(Mirror Daily, United States) Another species gets to be added to the lists of endangered animals. The U.S. Fish and Wildlife Service has recently announced that the Arizona mud turtle joins other endangered species on the official act. The announcement was officially released on September 21.
The Arizona mud turtle was proposed for the endangered status years ago, in 1997, but it is only now when specialists were able to draw the authorities attention to the situation. The turtles live in the Sonoran Desert, and as aquatic species, they depend on the existence of water. The intensified drought season and the rising temperatures in recent years stand as major threats to the animals.
By adding them to the list of endangered species, advocates hope to improve the natural conditions in which the animals live, as well as to offer them protection. Specialists intend to make sure that the water supplies are not damaged.
Another thing that the specialists are concerned about is the natural habitat of the Arizona mud turtle. Since the loss of habitat affects the animals, wildlife experts think about strategies to replace or repopulate the former areas.
According to specialists, the Arizona mud turtle is a subspecies of the wider family of the Sonoran mud turtle. Statistics show that, at the moment, there is only one such population on the territory of the United States, and it can be found at the Organ Pipe Cactus National Monument. Four other mud turtle populations can be found in the South, in Mexico, more precisely.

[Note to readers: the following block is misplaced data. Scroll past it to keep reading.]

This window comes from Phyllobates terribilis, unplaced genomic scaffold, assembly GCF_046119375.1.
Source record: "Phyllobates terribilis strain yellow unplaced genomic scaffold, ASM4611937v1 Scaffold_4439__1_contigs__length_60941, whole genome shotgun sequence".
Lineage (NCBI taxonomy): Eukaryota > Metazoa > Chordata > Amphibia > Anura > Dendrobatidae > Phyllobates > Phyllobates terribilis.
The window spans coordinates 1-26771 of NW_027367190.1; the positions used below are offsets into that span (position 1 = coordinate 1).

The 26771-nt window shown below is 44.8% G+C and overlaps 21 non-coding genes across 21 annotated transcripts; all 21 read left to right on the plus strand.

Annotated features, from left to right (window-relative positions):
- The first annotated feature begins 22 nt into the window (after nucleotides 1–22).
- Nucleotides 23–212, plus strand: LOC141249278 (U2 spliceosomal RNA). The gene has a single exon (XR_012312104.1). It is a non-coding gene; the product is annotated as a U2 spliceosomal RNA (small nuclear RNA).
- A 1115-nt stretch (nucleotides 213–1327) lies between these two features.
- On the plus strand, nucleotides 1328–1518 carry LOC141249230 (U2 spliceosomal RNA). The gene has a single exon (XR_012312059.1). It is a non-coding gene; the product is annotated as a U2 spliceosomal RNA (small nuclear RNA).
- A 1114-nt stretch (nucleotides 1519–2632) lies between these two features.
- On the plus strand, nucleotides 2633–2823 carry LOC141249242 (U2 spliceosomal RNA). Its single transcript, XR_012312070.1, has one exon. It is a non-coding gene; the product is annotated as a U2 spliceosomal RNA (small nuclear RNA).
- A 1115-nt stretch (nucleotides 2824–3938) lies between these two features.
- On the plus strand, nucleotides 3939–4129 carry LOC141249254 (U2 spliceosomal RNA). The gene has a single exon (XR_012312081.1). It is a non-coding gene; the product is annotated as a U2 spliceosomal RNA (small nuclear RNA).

Arizona mud turtles are extraordinary creatures, as they managed to develop a strong dependency on water in highly arid areas. Global warming has taken its toll on the little aquatic creatures, as the rising temperatures led to droughts and lack of water. This shows the delicate situation of the turtles and this is why specialists have been insisting on the classification of the Arizona mud turtle as an endangered species for so long.
Arizona mud turtles have different colors, such as brown, yellow and green. Both their bodies and their shells can have these colors. They are diurnal creatures, but they can also be active at night, especially during the monsoon period, which typically occurs in the hottest months of summers (July and August).
Except for the natural threats, there are also human activities which threaten the small Arizona mud turtles. However, the species is known to be quite resistant, hence its survival in the desert, despite their dependency on water. Specialists are optimistic about their odds to be saved.
Image courtesy of: Wikipedia
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